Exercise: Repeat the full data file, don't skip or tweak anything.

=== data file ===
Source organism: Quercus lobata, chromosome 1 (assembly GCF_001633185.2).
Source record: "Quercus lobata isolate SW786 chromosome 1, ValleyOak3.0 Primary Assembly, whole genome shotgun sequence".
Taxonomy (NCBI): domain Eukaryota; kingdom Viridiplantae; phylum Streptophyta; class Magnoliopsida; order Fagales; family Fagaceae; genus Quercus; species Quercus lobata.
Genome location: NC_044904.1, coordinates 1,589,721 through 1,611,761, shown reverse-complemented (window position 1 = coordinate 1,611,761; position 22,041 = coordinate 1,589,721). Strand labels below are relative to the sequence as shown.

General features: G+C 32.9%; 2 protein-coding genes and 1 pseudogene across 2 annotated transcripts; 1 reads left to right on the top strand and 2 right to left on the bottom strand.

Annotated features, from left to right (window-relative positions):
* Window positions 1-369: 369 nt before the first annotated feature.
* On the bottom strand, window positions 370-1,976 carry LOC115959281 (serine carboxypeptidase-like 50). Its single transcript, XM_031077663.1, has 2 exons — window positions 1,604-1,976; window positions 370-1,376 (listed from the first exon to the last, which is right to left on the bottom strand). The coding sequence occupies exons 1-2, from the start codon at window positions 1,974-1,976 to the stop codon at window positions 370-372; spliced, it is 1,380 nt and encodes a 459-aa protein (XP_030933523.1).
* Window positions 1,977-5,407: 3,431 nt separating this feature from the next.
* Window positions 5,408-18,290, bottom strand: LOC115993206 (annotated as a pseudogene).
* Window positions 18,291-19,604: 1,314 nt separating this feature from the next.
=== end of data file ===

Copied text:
Source organism: Quercus lobata, chromosome 1 (assembly GCF_001633185.2).
Source record: "Quercus lobata isolate SW786 chromosome 1, ValleyOak3.0 Primary Assembly, whole genome shotgun sequence".
Taxonomy (NCBI): domain Eukaryota; kingdom Viridiplantae; phylum Streptophyta; class Magnoliopsida; order Fagales; family Fagaceae; genus Quercus; species Quercus lobata.
Genome location: NC_044904.1, coordinates 1,589,721 through 1,611,761, shown reverse-complemented (window position 1 = coordinate 1,611,761; position 22,041 = coordinate 1,589,721). Strand labels below are relative to the sequence as shown.

General features: G+C 32.9%; 2 protein-coding genes and 1 pseudogene across 2 annotated transcripts; 1 reads left to right on the top strand and 2 right to left on the bottom strand.

Annotated features, from left to right (window-relative positions):
* Window positions 1-369: 369 nt before the first annotated feature.
* On the bottom strand, window positions 370-1,976 carry LOC115959281 (serine carboxypeptidase-like 50). Its single transcript, XM_031077663.1, has 2 exons — window positions 1,604-1,976; window positions 370-1,376 (listed from the first exon to the last, which is right to left on the bottom strand). The coding sequence occupies exons 1-2, from the start codon at window positions 1,974-1,976 to the stop codon at window positions 370-372; spliced, it is 1,380 nt and encodes a 459-aa protein (XP_030933523.1).
* Window positions 1,977-5,407: 3,431 nt separating this feature from the next.
* Window positions 5,408-18,290, bottom strand: LOC115993206 (annotated as a pseudogene).
* Window positions 18,291-19,604: 1,314 nt separating this feature from the next.